Hence, we will not say that Greeks fight like heroes, but that heroes fight like Greeks. This quote is often accompanied by an audio clip which does not sound like Churchill. My assumption is that he may have written it but the speech was delivered by someone else on the radio. Is there any source of this quote or possible misquote? It is used regularly by the Greeks during Oxi Day celebrations and would be wonderful to find a source either way. —M.A., via email
John Colville: diary (Colville papers) 22 September 1940:
The PM gave vent to a most horrific display of abusive epithets when he saw a telegram about Sir S. Symes,* Governor General of the Sudan, who is said to be “bored with the war.” So strongly did he feel that he had to call me back and say, “Don’t put it to Cadogan in quite those terms.” (The report had come from [Ambassador Miles] Lampson at Cairo.) Discuss the Egyptian battle which now seems to be opening. The PM is full of confidence and says that we have enough good troops out there to do what is necessary “unless, of course, our men fight like skunks and the Italians like heroes.” But he feels the opposite is more likely to be the case.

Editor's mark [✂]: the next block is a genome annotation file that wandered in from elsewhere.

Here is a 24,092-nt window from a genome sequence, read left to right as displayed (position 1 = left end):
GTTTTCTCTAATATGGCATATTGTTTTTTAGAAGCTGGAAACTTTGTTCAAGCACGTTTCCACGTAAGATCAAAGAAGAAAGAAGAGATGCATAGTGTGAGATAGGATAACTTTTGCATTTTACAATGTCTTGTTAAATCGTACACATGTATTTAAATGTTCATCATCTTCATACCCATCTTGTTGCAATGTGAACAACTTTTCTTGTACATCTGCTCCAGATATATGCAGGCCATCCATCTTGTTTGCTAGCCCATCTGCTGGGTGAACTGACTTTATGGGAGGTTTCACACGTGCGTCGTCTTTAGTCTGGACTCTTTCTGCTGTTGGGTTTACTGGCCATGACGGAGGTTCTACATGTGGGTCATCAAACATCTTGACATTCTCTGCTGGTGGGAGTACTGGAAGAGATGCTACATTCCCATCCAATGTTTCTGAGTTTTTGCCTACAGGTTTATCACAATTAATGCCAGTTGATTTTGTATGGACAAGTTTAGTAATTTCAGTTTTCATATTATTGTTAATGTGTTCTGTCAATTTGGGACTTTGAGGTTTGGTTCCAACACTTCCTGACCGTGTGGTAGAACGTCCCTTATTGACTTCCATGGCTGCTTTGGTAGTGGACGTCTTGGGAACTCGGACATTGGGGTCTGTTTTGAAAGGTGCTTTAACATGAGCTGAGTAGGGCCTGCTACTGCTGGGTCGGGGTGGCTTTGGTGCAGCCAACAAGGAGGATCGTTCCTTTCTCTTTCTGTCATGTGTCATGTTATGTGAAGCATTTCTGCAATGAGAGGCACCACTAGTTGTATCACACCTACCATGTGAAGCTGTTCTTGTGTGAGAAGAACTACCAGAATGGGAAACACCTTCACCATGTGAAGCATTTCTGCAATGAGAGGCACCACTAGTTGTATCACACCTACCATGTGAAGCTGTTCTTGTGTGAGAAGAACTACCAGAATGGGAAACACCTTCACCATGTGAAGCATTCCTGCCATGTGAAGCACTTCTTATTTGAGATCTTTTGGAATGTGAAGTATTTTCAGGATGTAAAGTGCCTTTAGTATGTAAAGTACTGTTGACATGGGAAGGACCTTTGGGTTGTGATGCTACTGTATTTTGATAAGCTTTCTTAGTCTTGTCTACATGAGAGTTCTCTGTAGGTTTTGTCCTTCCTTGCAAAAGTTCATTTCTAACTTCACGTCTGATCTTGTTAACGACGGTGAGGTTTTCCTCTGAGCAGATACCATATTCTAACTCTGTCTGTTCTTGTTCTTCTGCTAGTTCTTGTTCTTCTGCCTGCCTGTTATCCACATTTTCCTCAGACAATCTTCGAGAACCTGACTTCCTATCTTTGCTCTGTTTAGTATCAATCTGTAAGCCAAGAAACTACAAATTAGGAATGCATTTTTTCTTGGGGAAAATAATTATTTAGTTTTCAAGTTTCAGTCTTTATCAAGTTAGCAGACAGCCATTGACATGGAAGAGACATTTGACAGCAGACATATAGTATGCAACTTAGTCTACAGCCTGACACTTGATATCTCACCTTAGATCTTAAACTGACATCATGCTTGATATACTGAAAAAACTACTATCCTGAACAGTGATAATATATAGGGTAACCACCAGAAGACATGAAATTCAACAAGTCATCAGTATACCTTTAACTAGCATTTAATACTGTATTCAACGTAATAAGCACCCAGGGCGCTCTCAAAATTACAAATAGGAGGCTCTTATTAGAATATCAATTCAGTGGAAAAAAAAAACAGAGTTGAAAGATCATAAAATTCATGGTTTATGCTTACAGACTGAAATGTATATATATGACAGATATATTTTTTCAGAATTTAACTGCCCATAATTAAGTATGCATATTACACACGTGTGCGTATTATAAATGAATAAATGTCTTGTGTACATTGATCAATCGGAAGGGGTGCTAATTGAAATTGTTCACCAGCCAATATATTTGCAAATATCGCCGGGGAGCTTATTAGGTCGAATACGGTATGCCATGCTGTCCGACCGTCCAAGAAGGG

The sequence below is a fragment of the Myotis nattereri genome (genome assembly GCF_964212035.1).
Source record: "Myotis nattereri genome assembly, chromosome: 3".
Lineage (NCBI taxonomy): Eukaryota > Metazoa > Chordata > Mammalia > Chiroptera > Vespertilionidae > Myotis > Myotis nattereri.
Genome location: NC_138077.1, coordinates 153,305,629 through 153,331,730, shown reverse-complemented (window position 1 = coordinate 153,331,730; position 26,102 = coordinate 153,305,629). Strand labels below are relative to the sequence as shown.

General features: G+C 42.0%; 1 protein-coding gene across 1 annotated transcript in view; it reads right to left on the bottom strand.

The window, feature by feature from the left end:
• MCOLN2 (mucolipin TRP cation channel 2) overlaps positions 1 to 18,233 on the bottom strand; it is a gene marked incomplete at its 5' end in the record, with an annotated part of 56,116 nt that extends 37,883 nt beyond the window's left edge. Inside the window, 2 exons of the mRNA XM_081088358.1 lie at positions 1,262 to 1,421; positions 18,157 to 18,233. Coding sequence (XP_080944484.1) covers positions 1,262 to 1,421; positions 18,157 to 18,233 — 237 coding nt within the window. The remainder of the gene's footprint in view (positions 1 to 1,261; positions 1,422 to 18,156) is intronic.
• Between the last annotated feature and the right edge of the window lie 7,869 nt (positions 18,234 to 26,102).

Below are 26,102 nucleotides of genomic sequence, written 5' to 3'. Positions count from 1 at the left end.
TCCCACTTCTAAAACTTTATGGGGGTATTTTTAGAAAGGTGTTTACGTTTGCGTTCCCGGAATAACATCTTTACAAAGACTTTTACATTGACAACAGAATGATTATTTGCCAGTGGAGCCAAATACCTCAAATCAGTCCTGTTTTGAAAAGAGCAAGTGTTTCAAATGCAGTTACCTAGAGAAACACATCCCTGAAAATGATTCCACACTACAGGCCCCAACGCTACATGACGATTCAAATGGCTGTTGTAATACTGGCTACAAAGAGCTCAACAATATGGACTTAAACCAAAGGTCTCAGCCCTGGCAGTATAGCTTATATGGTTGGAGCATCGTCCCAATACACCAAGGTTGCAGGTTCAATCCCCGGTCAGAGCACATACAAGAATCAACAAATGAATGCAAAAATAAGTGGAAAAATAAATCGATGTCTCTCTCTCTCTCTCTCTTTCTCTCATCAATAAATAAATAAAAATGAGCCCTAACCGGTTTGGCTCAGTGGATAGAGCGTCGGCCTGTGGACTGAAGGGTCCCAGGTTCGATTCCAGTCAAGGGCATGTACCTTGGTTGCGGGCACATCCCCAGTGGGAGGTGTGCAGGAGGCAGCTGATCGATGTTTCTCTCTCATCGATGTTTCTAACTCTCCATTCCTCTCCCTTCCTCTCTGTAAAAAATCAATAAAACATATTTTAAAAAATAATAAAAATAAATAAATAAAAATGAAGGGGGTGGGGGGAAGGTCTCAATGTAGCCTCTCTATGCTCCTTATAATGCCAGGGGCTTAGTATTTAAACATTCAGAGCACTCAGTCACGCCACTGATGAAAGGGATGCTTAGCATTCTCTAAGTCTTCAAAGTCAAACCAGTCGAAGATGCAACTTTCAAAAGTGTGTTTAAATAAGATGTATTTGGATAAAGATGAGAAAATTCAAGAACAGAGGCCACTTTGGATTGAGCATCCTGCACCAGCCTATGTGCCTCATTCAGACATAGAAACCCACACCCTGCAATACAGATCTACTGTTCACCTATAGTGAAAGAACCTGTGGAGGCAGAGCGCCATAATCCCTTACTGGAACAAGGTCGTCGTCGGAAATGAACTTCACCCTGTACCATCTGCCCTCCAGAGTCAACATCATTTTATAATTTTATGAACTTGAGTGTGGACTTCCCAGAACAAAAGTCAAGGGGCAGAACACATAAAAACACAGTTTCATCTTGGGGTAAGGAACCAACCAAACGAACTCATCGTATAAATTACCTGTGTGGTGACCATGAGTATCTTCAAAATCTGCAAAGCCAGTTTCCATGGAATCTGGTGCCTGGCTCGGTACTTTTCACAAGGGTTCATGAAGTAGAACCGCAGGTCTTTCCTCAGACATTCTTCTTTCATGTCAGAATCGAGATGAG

Of course the “Greeks” phrase might have escaped my net and have been said on some other occasion. Churchill was attracted to a good turn of phrase and retreaded and revised them often.
Equally unsubstantiated is the crack he made about the Italians in his famous meeting with von Ribbentrop in 1937. When the German Ambassador reminded him that if there was another war, Germany would have the Italians on her side, Churchill’s reply (thus far unsubstantiated) was, “It’s only fair. We had them last time.” (I mention this purely in the impartial role of historian.)
*George Stewart Symes, 1882-1962. Entered the Army, 1900. On active service in South Africa (1902), Aden (1903-04, DSO), and on the Western Front (despatches). Assistant Director of Intelligence, Sudan, 1918-19. Governor of the Northern District, Palestine, 1920-25; Chief Secretary, Government of Palestine, 1925-28. Resident and Commander-in-Chief, Aden, 1928-31. Knighted, 1928. Governor and Commander-in-Chief, Tanganyika, 1931-33. Governor-General of the Sudan, 1934-40.